22nd Feb 2024

Finland forces Russia-incoming asylum seekers north of Arctic Circle

  • Finland spooked by 35 asylum seekers at the Salla border crossing point (Photo: Finnish Border Guard)
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Asylum seekers arriving by land in Finland from Russia will now be required to lodge applications some 300km north of the Arctic Circle — at the remote Raja-Jooseppi border post.

"This is Finnish winter time," said Annu Lehtinen, executive director of the Finnish Refugee Council, speaking to EUobserver on Thursday (23 November). "I think our biggest concern was that if the whole eastern border would have been closed for asylum seekers," she said.

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Finland has closed all other border crossing with Russia after some 700 people since August arrived seeking international protection.

Many are reportedly from war-torn countries like Afghanistan, Syria and Yemen. Others come from Kenya, Morocco and Pakistan.

Despite the relative low numbers, the EU's border guard Frontex is now sending an extra 50 officers to Finland in what appears to be an increasing panic.

Frontex chief Hans Leijtens framed the issue as a security threat, noting that the Warsaw-based agency stands "against hybrid challenges affecting one of its members".

Only earlier this week, Ylva Johansson, the EU's home affairs commissioner, said that the possibility to apply for asylum would be maintained at the Vartius and Salla border crossings in Finland.

She evoked past grievances with Belarus, where thousands had sought to cross into Poland, Lithuania and Latvia, leading to a clamp down on borders amid reports of rights abuses and illegal pushbacks.

And also she blamed Russia for stoking tensions by shuffling people to Finland in response to Helsinki joining Nato in April.

The Spanish EU presidency seemed less convinced.

"It remains to be seen whether the situation in Finland actually constitutes a case of the instrumentalisation of migrants," said Ángeles Moreno Bau, speaking on behalf of the presidency.

Meanwhile, applications for asylum in Finland have been on the downward trend since 2017, according to the Finnish Immigration Service.

And the past 11 months have seen around 7,000 decisions on asylum, of which just over 44 percent were positive.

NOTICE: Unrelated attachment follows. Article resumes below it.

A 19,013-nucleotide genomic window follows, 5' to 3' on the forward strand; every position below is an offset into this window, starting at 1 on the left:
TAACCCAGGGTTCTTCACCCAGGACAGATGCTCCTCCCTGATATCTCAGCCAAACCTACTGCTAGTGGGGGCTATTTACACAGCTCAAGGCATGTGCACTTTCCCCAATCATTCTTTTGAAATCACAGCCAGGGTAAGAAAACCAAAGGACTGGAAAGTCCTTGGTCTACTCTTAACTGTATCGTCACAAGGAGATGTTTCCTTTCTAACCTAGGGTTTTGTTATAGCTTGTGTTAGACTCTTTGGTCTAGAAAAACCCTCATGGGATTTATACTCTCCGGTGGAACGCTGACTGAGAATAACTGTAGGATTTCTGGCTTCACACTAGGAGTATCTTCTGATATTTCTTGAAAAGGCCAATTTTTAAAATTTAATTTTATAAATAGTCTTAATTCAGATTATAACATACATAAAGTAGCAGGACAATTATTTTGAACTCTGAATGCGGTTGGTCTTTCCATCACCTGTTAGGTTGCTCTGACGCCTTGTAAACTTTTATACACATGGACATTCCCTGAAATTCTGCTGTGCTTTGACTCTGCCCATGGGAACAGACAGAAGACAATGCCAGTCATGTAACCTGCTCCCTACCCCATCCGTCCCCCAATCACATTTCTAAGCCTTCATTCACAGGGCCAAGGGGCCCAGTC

Estonia worried

Estonia is also now increasingly worried because 75 people, mostly from Somalia and Syria, had tried to enter their border from Russia.

They say none claimed asylum, amid fears it could escalate due to an alleged orchestrated Russian plot.

"[The] ongoing migration pressure on Europe's eastern border is a hybrid attack operation," an Estonian spokesperson for the interior minister told Reuters.

Last summer, Estonia passed legislation which rights defenders says attempts to legalise collective pushbacks.

"This is of course against the European Convention on Human Rights but also the European Union's asylum aquis," said Eero Janson of the Estonian Refugee Council.

Janson said the legislation was passed in response to the 2021 Belarus incursions, as well as EU-wide proposals on crisis and instrumentalisation that aim to achieve similar objectives.

This comes despite most people fleeing war and conflict end up in neighbouring countries elsewhere around the world, or are internally displaced within their own country.

The UN refugee agency (UNHCR) says low and middle-income countries host 75 percent of the world's refugees and other people in need of international protection.

But with few other options to enter the EU, some prospective asylum seekers have also for years attempted dangerous and costly trips for the chance to gain international protection in Europe.

At over 90 percent, Syrians have also consistently had some of the highest recognition rates for asylum in the EU.

And in August, they ranked as the largest group of people seeking asylum for the first time in an EU member state, followed by Afghans, Venezuelans and Colombians.


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